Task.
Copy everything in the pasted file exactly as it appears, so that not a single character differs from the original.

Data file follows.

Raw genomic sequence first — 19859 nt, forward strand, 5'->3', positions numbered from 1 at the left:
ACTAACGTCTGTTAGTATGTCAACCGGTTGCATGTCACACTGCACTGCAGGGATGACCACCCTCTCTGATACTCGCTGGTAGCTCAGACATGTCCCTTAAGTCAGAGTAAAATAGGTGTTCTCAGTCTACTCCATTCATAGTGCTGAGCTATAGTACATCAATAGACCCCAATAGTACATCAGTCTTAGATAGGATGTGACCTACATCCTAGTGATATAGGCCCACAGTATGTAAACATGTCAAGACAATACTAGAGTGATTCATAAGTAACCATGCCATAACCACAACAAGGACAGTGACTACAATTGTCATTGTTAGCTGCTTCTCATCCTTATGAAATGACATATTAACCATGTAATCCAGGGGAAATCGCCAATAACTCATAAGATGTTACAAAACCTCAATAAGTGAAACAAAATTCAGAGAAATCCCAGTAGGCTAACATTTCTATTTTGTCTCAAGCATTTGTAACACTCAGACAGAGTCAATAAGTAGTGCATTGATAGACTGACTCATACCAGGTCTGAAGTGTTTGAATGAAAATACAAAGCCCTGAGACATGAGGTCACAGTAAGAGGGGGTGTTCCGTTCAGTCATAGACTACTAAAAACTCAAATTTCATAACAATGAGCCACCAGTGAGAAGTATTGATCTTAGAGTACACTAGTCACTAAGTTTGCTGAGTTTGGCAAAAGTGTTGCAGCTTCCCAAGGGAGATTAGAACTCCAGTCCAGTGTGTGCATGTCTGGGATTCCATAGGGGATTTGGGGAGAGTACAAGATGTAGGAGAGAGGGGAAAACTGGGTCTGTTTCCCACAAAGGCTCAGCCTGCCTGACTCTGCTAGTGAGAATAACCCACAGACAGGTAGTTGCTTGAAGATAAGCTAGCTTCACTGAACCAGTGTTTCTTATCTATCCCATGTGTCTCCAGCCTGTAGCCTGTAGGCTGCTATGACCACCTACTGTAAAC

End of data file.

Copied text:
Raw genomic sequence first — 19859 nt, forward strand, 5'->3', positions numbered from 1 at the left:
ACTAACGTCTGTTAGTATGTCAACCGGTTGCATGTCACACTGCACTGCAGGGATGACCACCCTCTCTGATACTCGCTGGTAGCTCAGACATGTCCCTTAAGTCAGAGTAAAATAGGTGTTCTCAGTCTACTCCATTCATAGTGCTGAGCTATAGTACATCAATAGACCCCAATAGTACATCAGTCTTAGATAGGATGTGACCTACATCCTAGTGATATAGGCCCACAGTATGTAAACATGTCAAGACAATACTAGAGTGATTCATAAGTAACCATGCCATAACCACAACAAGGACAGTGACTACAATTGTCATTGTTAGCTGCTTCTCATCCTTATGAAATGACATATTAACCATGTAATCCAGGGGAAATCGCCAATAACTCATAAGATGTTACAAAACCTCAATAAGTGAAACAAAATTCAGAGAAATCCCAGTAGGCTAACATTTCTATTTTGTCTCAAGCATTTGTAACACTCAGACAGAGTCAATAAGTAGTGCATTGATAGACTGACTCATACCAGGTCTGAAGTGTTTGAATGAAAATACAAAGCCCTGAGACATGAGGTCACAGTAAGAGGGGGTGTTCCGTTCAGTCATAGACTACTAAAAACTCAAATTTCATAACAATGAGCCACCAGTGAGAAGTATTGATCTTAGAGTACACTAGTCACTAAGTTTGCTGAGTTTGGCAAAAGTGTTGCAGCTTCCCAAGGGAGATTAGAACTCCAGTCCAGTGTGTGCATGTCTGGGATTCCATAGGGGATTTGGGGAGAGTACAAGATGTAGGAGAGAGGGGAAAACTGGGTCTGTTTCCCACAAAGGCTCAGCCTGCCTGACTCTGCTAGTGAGAATAACCCACAGACAGGTAGTTGCTTGAAGATAAGCTAGCTTCACTGAACCAGTGTTTCTTATCTATCCCATGTGTCTCCAGCCTGTAGCCTGTAGGCTGCTATGACCACCTACTGTAAAC